There were clear moments in this show where the script is trying to mock ‘mysoginistic rugby boys’ – a funny line to draw? Sure! There are definitely plenty of posh Leeds (especially uni of) stereotypes to make fun of. Saying this, and to use the words of Armando Iannucci, making fun of the left just seems to leave a ‘bitter taste in the mouth’. There were moments where I was unsure that the majorities were the actual butt of the joke, and it seemed that either the writing or the direction (or perhaps a mixture of the two) was pushing the mocking onto the minorities. The show started with Dorothy (played by Fira Wakshum Bacha) getting too drunk and high at LUU’s infamous Fruity Friday to deal with the pain of seeing her crush and his girlfriend together. Already teeming with insecurities, the protagonist is called a number of poorly chosen names. None of which are then taken back, or mocked in their own way. Another moment like this would be when the ‘Tory Rugby lad’ is asked for help from the bunchkins. They are seen to be begging him for help, without any autonomy for themselves, only for him to turn around and describe how he could but doesn’t care enough to financially help the Khaki City. Generally when toeing the line with comedy in this form, the aim is to make fun of the sexists, or the fascists. Whether this was tried and just didn’t quite meet the line, I’m unsure.


Famous numbers such as ‘Walking on Sunshine’ and ‘Ironic’ really showed through on this production. It was clear that the cast were having fun, and it was a lovely atmosphere to take part in. My only note would be that it was such a shame the ‘Toxic’ song was lip synced. Considering how meta and ‘out of the box’, even self-depreciating most of the jokes are with regards to the show, I was surprised this was totally glossed over. It seems like the perfect place for a little quip about singing. But alas, the dancing and backup singing was still gorgeous and gave the audience some giggles.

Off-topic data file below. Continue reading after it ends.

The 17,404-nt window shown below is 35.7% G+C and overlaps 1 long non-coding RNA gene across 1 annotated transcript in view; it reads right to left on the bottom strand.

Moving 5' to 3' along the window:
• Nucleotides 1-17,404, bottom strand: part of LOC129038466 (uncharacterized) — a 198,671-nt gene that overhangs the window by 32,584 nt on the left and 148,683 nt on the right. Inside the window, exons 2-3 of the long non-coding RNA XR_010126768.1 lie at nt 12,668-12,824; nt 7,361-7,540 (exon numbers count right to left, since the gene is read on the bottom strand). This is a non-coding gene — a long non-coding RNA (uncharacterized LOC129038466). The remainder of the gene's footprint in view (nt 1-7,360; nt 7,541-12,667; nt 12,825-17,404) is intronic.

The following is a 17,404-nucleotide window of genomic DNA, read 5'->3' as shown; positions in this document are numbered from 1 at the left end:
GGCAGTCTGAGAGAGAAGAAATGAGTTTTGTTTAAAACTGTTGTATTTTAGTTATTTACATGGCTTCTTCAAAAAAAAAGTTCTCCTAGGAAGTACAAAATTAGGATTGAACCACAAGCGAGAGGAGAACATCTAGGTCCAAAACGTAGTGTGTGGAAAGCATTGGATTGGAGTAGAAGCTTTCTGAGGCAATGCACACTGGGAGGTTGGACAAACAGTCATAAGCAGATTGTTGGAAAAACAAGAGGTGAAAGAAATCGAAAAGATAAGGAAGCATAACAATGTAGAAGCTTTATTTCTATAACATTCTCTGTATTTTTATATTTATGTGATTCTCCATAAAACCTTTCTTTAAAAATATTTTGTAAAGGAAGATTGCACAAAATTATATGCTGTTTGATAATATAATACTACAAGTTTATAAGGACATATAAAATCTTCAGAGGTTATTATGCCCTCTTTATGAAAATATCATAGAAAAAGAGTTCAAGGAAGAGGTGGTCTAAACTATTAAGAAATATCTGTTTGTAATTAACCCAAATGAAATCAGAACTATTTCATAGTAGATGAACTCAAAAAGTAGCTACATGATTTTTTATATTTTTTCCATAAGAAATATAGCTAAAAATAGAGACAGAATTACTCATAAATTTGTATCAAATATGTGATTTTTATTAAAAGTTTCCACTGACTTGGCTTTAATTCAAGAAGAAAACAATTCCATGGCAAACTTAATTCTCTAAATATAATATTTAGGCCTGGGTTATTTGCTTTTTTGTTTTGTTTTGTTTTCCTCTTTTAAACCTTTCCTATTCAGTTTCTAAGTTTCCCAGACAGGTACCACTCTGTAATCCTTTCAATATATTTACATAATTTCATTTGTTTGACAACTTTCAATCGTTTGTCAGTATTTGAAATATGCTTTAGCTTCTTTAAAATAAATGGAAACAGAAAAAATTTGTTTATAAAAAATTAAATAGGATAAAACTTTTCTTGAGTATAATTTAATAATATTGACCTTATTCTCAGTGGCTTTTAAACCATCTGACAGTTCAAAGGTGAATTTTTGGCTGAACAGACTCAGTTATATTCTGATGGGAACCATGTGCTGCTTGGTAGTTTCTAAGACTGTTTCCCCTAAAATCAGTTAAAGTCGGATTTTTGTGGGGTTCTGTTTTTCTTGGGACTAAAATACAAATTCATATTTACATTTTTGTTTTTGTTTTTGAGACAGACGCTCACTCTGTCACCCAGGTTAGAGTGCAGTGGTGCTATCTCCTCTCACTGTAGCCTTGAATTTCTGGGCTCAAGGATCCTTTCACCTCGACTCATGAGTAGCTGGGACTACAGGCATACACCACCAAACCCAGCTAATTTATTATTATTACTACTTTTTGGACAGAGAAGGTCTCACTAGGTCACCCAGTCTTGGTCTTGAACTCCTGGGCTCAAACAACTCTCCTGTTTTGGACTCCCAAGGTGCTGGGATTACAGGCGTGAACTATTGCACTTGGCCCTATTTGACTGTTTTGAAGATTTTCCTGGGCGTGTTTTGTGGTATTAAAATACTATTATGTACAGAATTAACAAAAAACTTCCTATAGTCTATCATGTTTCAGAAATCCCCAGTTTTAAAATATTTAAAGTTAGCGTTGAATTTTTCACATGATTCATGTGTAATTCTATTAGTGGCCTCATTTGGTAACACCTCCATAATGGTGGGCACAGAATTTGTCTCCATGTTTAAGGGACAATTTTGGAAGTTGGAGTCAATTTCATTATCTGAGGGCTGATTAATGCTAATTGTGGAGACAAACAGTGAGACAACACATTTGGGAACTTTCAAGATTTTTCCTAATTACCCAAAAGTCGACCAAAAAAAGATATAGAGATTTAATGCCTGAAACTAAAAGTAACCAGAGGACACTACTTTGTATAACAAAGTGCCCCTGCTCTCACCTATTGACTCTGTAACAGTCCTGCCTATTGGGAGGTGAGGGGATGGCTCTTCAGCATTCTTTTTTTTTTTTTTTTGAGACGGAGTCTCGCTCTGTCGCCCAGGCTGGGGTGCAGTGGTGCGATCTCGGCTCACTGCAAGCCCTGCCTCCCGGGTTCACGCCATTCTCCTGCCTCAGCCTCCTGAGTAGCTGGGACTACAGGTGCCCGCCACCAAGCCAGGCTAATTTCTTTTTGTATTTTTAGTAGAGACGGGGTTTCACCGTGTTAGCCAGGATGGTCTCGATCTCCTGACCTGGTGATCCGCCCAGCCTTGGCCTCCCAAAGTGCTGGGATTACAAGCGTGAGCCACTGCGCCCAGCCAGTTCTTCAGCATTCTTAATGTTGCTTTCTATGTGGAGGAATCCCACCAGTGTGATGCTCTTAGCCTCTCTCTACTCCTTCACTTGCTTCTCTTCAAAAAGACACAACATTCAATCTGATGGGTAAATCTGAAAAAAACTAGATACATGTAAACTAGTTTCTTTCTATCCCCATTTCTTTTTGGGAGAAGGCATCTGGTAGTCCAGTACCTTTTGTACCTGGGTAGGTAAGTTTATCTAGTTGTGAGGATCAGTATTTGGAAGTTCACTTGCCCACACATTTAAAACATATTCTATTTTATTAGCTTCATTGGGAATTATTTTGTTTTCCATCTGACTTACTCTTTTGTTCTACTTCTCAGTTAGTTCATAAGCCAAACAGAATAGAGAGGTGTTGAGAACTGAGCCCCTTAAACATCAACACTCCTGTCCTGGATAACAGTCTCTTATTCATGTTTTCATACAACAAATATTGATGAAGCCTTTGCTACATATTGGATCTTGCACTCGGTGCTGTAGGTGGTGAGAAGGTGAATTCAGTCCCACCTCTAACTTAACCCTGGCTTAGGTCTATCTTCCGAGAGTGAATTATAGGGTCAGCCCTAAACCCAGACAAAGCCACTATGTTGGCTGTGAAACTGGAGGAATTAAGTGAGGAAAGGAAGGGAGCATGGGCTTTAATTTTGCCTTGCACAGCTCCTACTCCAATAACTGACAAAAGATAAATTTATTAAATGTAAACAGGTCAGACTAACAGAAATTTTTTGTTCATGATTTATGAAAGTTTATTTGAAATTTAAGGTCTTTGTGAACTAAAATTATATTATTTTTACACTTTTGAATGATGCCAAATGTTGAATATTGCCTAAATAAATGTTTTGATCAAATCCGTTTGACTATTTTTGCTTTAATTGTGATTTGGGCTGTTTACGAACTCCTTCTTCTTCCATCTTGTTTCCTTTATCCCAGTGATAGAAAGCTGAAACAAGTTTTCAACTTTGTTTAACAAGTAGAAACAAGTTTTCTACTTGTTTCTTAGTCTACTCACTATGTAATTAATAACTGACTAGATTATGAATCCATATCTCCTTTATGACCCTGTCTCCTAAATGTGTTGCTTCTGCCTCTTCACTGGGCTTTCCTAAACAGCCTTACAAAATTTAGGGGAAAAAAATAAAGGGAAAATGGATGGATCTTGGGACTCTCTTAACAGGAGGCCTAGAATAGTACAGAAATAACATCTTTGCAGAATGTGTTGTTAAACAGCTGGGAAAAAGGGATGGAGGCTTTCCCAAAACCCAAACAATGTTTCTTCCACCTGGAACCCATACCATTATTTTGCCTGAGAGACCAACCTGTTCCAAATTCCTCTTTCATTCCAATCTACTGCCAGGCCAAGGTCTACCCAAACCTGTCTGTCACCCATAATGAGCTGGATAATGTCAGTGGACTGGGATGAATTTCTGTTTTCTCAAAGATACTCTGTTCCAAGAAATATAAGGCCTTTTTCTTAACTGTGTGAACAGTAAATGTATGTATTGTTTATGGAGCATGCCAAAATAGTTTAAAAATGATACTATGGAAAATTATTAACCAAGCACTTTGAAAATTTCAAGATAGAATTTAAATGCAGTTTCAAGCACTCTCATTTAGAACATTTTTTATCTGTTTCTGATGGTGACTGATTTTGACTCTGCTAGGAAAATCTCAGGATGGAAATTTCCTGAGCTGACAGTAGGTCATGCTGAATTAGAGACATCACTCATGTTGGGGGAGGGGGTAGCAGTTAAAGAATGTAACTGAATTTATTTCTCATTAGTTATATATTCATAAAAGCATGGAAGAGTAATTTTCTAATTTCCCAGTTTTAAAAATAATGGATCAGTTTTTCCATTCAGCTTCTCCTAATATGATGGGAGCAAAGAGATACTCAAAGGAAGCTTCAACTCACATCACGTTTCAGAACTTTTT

Backstage have ensured that the lighting in this show was executed brilliantly, one of the few times where I’ve seen lighting be pushed and produced so well in the first few shows. The timing really caught on to the emotion and hilarity of the show. From moments of audience participation in ‘500 miles’ where we were lit in coordination to the actual cast, to Whitney’s (Dominique Saayman) number of ‘Toxic’ where she moved from her human form to her truly (w)itchy self.

Saying this, I still had a great time watching the show. A few pints down to begin with, and a short 20 minute break to grab another few the union did help me make my way through the show. Riddled with tiktok memes, famous twitter threads, the meta-ness of the show definitely didn’t escape me. Jokes about it’s own plot holes, and oddly timed death of the witch had to be my favourite. ‘The Wizard of Oz’ was chaotic to say the least. But what a great way to finish the semester.